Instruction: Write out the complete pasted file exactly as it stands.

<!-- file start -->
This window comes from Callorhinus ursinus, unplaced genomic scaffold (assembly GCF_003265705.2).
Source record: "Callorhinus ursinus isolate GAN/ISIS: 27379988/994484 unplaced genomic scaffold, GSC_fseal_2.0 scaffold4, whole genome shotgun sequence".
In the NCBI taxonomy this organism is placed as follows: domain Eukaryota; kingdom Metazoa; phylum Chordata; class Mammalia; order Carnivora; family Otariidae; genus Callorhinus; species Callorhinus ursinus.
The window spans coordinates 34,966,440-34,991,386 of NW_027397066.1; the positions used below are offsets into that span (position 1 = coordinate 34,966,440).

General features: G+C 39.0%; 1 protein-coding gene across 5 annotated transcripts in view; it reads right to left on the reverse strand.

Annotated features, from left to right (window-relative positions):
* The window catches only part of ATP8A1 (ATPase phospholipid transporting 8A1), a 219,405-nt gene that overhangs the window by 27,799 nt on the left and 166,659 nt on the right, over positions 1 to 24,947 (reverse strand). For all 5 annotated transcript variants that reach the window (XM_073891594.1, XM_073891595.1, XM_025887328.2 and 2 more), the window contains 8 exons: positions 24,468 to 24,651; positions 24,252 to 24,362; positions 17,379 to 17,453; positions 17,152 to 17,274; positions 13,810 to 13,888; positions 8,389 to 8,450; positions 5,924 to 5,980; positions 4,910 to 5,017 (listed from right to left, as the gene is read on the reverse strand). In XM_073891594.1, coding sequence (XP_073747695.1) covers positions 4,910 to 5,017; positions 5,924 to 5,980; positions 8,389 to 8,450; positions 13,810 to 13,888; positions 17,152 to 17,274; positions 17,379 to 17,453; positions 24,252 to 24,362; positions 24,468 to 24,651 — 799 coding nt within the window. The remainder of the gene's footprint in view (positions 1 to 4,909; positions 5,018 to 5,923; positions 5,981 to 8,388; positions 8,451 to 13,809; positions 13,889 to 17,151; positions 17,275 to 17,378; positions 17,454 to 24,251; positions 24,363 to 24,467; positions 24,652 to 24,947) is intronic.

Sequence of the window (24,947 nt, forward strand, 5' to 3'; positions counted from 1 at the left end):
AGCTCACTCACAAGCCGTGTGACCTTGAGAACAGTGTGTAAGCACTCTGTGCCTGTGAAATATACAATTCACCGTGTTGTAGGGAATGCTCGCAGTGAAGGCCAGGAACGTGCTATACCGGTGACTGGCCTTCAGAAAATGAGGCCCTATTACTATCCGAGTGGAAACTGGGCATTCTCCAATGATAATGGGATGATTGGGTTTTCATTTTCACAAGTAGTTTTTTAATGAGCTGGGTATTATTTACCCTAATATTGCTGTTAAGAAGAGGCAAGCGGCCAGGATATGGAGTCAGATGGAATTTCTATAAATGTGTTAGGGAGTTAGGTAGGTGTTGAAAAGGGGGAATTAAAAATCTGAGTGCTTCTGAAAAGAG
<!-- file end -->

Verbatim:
This window comes from Callorhinus ursinus, unplaced genomic scaffold (assembly GCF_003265705.2).
Source record: "Callorhinus ursinus isolate GAN/ISIS: 27379988/994484 unplaced genomic scaffold, GSC_fseal_2.0 scaffold4, whole genome shotgun sequence".
In the NCBI taxonomy this organism is placed as follows: domain Eukaryota; kingdom Metazoa; phylum Chordata; class Mammalia; order Carnivora; family Otariidae; genus Callorhinus; species Callorhinus ursinus.
The window spans coordinates 34,966,440-34,991,386 of NW_027397066.1; the positions used below are offsets into that span (position 1 = coordinate 34,966,440).

General features: G+C 39.0%; 1 protein-coding gene across 5 annotated transcripts in view; it reads right to left on the reverse strand.

Annotated features, from left to right (window-relative positions):
* The window catches only part of ATP8A1 (ATPase phospholipid transporting 8A1), a 219,405-nt gene that overhangs the window by 27,799 nt on the left and 166,659 nt on the right, over positions 1 to 24,947 (reverse strand). For all 5 annotated transcript variants that reach the window (XM_073891594.1, XM_073891595.1, XM_025887328.2 and 2 more), the window contains 8 exons: positions 24,468 to 24,651; positions 24,252 to 24,362; positions 17,379 to 17,453; positions 17,152 to 17,274; positions 13,810 to 13,888; positions 8,389 to 8,450; positions 5,924 to 5,980; positions 4,910 to 5,017 (listed from right to left, as the gene is read on the reverse strand). In XM_073891594.1, coding sequence (XP_073747695.1) covers positions 4,910 to 5,017; positions 5,924 to 5,980; positions 8,389 to 8,450; positions 13,810 to 13,888; positions 17,152 to 17,274; positions 17,379 to 17,453; positions 24,252 to 24,362; positions 24,468 to 24,651 — 799 coding nt within the window. The remainder of the gene's footprint in view (positions 1 to 4,909; positions 5,018 to 5,923; positions 5,981 to 8,388; positions 8,451 to 13,809; positions 13,889 to 17,151; positions 17,275 to 17,378; positions 17,454 to 24,251; positions 24,363 to 24,467; positions 24,652 to 24,947) is intronic.

Sequence of the window (24,947 nt, forward strand, 5' to 3'; positions counted from 1 at the left end):
AGCTCACTCACAAGCCGTGTGACCTTGAGAACAGTGTGTAAGCACTCTGTGCCTGTGAAATATACAATTCACCGTGTTGTAGGGAATGCTCGCAGTGAAGGCCAGGAACGTGCTATACCGGTGACTGGCCTTCAGAAAATGAGGCCCTATTACTATCCGAGTGGAAACTGGGCATTCTCCAATGATAATGGGATGATTGGGTTTTCATTTTCACAAGTAGTTTTTTAATGAGCTGGGTATTATTTACCCTAATATTGCTGTTAAGAAGAGGCAAGCGGCCAGGATATGGAGTCAGATGGAATTTCTATAAATGTGTTAGGGAGTTAGGTAGGTGTTGAAAAGGGGGAATTAAAAATCTGAGTGCTTCTGAAAAGAG